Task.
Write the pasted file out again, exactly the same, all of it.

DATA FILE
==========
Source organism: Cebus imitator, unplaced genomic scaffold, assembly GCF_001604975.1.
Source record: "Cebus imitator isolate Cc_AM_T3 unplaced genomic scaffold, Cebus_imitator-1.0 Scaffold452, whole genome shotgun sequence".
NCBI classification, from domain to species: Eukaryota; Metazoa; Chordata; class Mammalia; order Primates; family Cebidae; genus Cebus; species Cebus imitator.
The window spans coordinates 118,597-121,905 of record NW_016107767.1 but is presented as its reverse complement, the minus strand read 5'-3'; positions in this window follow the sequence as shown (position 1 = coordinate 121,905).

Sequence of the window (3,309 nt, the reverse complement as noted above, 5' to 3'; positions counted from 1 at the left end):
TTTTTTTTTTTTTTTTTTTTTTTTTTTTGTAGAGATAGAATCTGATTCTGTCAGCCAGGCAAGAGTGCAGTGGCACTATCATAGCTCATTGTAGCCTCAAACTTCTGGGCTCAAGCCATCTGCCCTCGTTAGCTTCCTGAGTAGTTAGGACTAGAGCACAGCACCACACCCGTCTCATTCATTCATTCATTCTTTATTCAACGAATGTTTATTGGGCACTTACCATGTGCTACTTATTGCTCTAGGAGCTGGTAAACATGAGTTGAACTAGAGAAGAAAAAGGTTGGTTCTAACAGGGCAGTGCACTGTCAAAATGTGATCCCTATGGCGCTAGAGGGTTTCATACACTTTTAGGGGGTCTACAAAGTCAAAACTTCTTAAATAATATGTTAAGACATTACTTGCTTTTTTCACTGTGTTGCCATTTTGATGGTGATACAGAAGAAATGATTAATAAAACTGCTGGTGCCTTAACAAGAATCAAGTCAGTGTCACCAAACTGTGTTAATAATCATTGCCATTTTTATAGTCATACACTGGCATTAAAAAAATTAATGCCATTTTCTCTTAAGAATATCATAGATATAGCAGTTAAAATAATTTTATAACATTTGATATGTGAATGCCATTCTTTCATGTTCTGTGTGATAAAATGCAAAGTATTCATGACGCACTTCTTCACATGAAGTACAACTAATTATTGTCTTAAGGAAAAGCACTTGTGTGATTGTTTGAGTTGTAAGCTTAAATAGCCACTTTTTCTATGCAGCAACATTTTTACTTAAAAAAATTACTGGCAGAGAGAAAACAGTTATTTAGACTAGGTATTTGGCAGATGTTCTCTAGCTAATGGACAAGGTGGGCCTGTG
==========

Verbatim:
Source organism: Cebus imitator, unplaced genomic scaffold, assembly GCF_001604975.1.
Source record: "Cebus imitator isolate Cc_AM_T3 unplaced genomic scaffold, Cebus_imitator-1.0 Scaffold452, whole genome shotgun sequence".
NCBI classification, from domain to species: Eukaryota; Metazoa; Chordata; class Mammalia; order Primates; family Cebidae; genus Cebus; species Cebus imitator.
The window spans coordinates 118,597-121,905 of record NW_016107767.1 but is presented as its reverse complement, the minus strand read 5'-3'; positions in this window follow the sequence as shown (position 1 = coordinate 121,905).

Sequence of the window (3,309 nt, the reverse complement as noted above, 5' to 3'; positions counted from 1 at the left end):
TTTTTTTTTTTTTTTTTTTTTTTTTTTTGTAGAGATAGAATCTGATTCTGTCAGCCAGGCAAGAGTGCAGTGGCACTATCATAGCTCATTGTAGCCTCAAACTTCTGGGCTCAAGCCATCTGCCCTCGTTAGCTTCCTGAGTAGTTAGGACTAGAGCACAGCACCACACCCGTCTCATTCATTCATTCATTCTTTATTCAACGAATGTTTATTGGGCACTTACCATGTGCTACTTATTGCTCTAGGAGCTGGTAAACATGAGTTGAACTAGAGAAGAAAAAGGTTGGTTCTAACAGGGCAGTGCACTGTCAAAATGTGATCCCTATGGCGCTAGAGGGTTTCATACACTTTTAGGGGGTCTACAAAGTCAAAACTTCTTAAATAATATGTTAAGACATTACTTGCTTTTTTCACTGTGTTGCCATTTTGATGGTGATACAGAAGAAATGATTAATAAAACTGCTGGTGCCTTAACAAGAATCAAGTCAGTGTCACCAAACTGTGTTAATAATCATTGCCATTTTTATAGTCATACACTGGCATTAAAAAAATTAATGCCATTTTCTCTTAAGAATATCATAGATATAGCAGTTAAAATAATTTTATAACATTTGATATGTGAATGCCATTCTTTCATGTTCTGTGTGATAAAATGCAAAGTATTCATGACGCACTTCTTCACATGAAGTACAACTAATTATTGTCTTAAGGAAAAGCACTTGTGTGATTGTTTGAGTTGTAAGCTTAAATAGCCACTTTTTCTATGCAGCAACATTTTTACTTAAAAAAATTACTGGCAGAGAGAAAACAGTTATTTAGACTAGGTATTTGGCAGATGTTCTCTAGCTAATGGACAAGGTGGGCCTGTG